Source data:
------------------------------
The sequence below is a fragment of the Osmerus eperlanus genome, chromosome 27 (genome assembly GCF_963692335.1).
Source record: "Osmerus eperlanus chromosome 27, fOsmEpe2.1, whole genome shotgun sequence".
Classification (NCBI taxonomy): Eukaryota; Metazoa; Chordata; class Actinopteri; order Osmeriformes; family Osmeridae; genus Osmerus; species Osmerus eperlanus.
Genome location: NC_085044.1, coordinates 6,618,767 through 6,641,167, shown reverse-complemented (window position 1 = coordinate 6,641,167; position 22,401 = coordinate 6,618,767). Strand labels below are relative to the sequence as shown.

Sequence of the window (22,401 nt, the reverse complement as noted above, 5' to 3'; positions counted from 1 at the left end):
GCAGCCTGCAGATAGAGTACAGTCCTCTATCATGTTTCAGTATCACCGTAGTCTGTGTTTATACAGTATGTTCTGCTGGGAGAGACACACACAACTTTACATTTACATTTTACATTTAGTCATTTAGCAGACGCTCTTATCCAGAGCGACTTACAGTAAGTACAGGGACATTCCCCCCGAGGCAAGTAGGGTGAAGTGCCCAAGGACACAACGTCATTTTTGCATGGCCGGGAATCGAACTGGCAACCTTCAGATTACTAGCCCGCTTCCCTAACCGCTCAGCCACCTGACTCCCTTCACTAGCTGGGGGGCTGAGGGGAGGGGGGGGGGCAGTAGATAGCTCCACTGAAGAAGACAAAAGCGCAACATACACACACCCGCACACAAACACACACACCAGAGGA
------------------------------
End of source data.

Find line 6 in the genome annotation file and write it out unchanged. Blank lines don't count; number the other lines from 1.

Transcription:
GCAGCCTGCAGATAGAGTACAGTCCTCTATCATGTTTCAGTATCACCGTAGTCTGTGTTTATACAGTATGTTCTGCTGGGAGAGACACACACAACTTTACATTTACATTTTACATTTAGTCATTTAGCAGACGCTCTTATCCAGAGCGACTTACAGTAAGTACAGGGACATTCCCCCCGAGGCAAGTAGGGTGAAGTGCCCAAGGACACAACGTCATTTTTGCATGGCCGGGAATCGAACTGGCAACCTTCAGATTACTAGCCCGCTTCCCTAACCGCTCAGCCACCTGACTCCCTTCACTAGCTGGGGGGCTGAGGGGAGGGGGGGGGGCAGTAGATAGCTCCACTGAAGAAGACAAAAGCGCAACATACACACACCCGCACACAAACACACACACCAGAGGA